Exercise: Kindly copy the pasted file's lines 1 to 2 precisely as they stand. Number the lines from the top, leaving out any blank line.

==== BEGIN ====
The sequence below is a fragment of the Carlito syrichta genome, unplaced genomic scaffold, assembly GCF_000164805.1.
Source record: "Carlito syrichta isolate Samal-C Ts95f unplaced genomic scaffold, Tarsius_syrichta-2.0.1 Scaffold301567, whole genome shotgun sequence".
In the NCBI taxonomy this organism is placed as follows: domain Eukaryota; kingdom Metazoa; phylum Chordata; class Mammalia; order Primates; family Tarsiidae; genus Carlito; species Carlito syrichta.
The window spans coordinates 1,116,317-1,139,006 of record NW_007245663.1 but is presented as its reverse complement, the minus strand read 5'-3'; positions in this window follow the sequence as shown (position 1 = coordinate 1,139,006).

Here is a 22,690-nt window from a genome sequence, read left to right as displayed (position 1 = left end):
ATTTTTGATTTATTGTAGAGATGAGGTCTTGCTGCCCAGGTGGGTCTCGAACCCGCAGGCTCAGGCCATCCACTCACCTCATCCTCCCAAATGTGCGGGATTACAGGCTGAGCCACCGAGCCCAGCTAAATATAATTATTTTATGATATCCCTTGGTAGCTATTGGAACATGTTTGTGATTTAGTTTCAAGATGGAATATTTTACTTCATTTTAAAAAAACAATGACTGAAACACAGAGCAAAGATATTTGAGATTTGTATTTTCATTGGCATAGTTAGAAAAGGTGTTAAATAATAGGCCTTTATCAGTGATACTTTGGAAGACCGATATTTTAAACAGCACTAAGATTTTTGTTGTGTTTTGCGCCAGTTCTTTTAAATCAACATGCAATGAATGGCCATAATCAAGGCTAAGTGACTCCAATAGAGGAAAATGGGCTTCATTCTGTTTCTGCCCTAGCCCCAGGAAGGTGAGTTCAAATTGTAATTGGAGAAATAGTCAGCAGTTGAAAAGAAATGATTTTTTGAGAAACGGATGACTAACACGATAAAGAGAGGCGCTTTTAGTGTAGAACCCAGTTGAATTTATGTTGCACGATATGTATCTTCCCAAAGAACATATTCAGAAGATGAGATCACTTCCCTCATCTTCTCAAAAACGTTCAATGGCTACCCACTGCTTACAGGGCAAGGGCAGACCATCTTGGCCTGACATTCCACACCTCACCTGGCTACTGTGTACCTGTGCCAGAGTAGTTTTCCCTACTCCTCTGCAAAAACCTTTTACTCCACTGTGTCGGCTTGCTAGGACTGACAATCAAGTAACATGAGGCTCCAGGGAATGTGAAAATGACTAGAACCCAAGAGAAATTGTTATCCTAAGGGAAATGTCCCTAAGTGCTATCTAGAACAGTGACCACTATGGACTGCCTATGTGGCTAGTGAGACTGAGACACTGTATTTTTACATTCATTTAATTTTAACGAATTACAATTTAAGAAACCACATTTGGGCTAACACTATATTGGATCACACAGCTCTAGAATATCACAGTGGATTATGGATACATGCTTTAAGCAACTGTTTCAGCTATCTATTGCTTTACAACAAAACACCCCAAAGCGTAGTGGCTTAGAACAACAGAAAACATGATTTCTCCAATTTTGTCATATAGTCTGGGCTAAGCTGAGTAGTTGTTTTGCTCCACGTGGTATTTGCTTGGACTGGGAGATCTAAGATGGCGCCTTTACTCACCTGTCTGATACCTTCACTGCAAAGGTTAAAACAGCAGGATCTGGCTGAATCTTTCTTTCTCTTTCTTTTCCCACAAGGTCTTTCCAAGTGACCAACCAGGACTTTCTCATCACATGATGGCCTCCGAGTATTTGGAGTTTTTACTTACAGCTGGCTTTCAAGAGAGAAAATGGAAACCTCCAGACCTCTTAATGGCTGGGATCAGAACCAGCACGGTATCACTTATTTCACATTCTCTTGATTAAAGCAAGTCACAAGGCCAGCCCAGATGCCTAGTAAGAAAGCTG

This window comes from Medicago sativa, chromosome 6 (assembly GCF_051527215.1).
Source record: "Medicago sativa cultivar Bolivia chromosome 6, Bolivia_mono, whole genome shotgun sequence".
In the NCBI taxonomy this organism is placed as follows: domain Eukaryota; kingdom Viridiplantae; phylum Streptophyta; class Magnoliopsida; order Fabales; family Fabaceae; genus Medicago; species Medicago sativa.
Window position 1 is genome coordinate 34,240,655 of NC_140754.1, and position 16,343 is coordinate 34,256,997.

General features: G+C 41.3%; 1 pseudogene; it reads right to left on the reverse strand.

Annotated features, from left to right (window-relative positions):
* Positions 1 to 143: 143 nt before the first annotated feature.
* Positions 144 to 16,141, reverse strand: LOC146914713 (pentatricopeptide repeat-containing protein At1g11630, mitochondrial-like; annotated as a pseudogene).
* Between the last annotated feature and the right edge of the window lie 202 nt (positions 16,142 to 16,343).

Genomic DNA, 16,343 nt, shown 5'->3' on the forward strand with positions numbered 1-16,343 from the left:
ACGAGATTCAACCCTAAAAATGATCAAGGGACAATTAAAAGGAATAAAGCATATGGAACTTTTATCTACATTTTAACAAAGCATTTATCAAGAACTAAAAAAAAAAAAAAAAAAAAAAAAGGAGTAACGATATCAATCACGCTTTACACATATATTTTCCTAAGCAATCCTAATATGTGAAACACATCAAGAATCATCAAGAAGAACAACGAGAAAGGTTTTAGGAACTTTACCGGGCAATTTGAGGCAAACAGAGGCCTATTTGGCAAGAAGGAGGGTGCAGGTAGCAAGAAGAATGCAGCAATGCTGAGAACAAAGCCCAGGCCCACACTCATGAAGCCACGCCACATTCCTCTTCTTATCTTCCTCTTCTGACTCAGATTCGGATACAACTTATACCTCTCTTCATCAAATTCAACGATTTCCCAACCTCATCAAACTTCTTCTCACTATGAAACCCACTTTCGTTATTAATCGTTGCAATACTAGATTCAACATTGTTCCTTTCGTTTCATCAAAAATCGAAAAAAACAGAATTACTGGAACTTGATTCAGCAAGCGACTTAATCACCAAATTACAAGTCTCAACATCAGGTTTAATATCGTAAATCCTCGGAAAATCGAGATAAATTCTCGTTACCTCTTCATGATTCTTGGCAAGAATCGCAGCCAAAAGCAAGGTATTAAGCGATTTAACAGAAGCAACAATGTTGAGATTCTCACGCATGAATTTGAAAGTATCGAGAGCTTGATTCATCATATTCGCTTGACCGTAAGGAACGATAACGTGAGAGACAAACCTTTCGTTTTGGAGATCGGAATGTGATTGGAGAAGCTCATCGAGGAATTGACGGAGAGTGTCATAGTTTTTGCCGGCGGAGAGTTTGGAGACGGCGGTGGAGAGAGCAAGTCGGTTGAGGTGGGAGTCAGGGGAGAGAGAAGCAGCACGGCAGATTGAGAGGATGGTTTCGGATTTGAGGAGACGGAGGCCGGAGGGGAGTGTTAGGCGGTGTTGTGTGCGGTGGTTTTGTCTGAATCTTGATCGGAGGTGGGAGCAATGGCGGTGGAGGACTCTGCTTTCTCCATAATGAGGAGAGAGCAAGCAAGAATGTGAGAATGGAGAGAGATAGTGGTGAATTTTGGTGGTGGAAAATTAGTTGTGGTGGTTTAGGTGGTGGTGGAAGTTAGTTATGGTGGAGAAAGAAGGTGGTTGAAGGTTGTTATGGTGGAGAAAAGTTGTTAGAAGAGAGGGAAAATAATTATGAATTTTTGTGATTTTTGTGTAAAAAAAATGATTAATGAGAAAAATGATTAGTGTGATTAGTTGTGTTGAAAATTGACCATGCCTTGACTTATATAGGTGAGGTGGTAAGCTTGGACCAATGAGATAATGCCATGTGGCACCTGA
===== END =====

The sequence below is a fragment of the Carlito syrichta genome, unplaced genomic scaffold, assembly GCF_000164805.1.
Source record: "Carlito syrichta isolate Samal-C Ts95f unplaced genomic scaffold, Tarsius_syrichta-2.0.1 Scaffold301567, whole genome shotgun sequence".